“Two years ago, there were already leaks on the big dam when it was only half full. We had warned the municipality and demanded reparations,” Abdelqader al-Omrani told AFP from his hospital bed in Benghazi, the large city in the east.
For this 48-year-old Libyan, who saw the lifeless bodies of six loved ones carried by the waves in his devastated city pass before his eyes, the thousands of deaths could have been avoided. Those responsible who did not carry out the repairs “have our deaths on their conscience,” he said.
After a demonstration by hundreds of residents, the head of the executive in eastern Libya, Osama Hamad, dissolved the Derna municipal council on Monday, against which he also ordered the opening of an investigation .
Ezzedine Miftah, 32, also points the finger at local authorities, behind his oxygen mask in intensive care. For this private sector employee whose family survived the floods, “it’s the fault of those in charge who didn’t do their job and let the dams collapse.”
The ensuing tidal wave reduced the heart of the city of 100,000 to a pile of mud drying in the sun, raked by rescue workers to remove bodies or bulldozers to dig mass graves.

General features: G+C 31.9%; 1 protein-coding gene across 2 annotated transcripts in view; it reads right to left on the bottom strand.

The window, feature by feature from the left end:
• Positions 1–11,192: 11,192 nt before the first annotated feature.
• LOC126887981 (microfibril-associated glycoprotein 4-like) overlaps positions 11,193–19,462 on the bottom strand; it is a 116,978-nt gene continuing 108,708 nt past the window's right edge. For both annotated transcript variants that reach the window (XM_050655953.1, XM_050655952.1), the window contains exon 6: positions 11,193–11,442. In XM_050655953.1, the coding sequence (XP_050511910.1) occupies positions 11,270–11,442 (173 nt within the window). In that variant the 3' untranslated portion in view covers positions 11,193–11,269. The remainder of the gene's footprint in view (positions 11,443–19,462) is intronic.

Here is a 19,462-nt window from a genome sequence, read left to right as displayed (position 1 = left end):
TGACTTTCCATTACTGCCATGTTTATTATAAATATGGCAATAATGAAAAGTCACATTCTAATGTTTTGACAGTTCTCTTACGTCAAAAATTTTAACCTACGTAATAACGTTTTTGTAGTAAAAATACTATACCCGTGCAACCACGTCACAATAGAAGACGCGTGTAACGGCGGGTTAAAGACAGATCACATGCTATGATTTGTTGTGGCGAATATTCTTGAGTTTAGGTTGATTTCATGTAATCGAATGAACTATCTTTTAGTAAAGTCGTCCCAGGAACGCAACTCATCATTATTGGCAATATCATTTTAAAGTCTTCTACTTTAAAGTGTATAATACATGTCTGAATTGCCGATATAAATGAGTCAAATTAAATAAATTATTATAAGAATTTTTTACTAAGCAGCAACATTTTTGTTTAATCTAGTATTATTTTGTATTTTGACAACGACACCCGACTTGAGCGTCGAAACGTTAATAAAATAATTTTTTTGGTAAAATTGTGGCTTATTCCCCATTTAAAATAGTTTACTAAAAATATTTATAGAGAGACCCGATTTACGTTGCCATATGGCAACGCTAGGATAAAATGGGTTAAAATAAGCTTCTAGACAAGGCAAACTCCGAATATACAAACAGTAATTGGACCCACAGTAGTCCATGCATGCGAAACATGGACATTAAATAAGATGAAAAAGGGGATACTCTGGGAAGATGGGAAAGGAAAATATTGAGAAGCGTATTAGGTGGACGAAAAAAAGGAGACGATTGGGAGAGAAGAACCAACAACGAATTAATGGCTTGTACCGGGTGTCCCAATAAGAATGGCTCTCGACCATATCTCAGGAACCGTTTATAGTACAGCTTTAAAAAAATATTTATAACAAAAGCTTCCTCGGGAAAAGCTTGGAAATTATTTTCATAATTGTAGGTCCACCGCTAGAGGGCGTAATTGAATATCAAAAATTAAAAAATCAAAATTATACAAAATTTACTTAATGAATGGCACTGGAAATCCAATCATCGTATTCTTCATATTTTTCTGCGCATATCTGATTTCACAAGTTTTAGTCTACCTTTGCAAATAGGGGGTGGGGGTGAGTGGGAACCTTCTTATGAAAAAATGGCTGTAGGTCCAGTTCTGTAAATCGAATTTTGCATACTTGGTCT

Billions of euros to unlock
There is also the question of reconstruction. We need “billions, a new sewerage network,” another injured man, a 53-year-old father, told AFP.
A challenge in Libya riddled with divisions since the fall of Muammar Gaddafi in 2011 and governed by two rival administrations. “Libya has gone from problem to problem, but now we need a state because Derna is devastated and there are still 70,000 people threatened by epidemics there,” he says, thick-rimmed glasses raised. on the front.
“People can’t drink or wash with water, what will they do? », he adds, himself awaiting an operation after being affected by infections which proliferated on his broken hands and feet from swimming in sewage.
letelegramme Fr Trans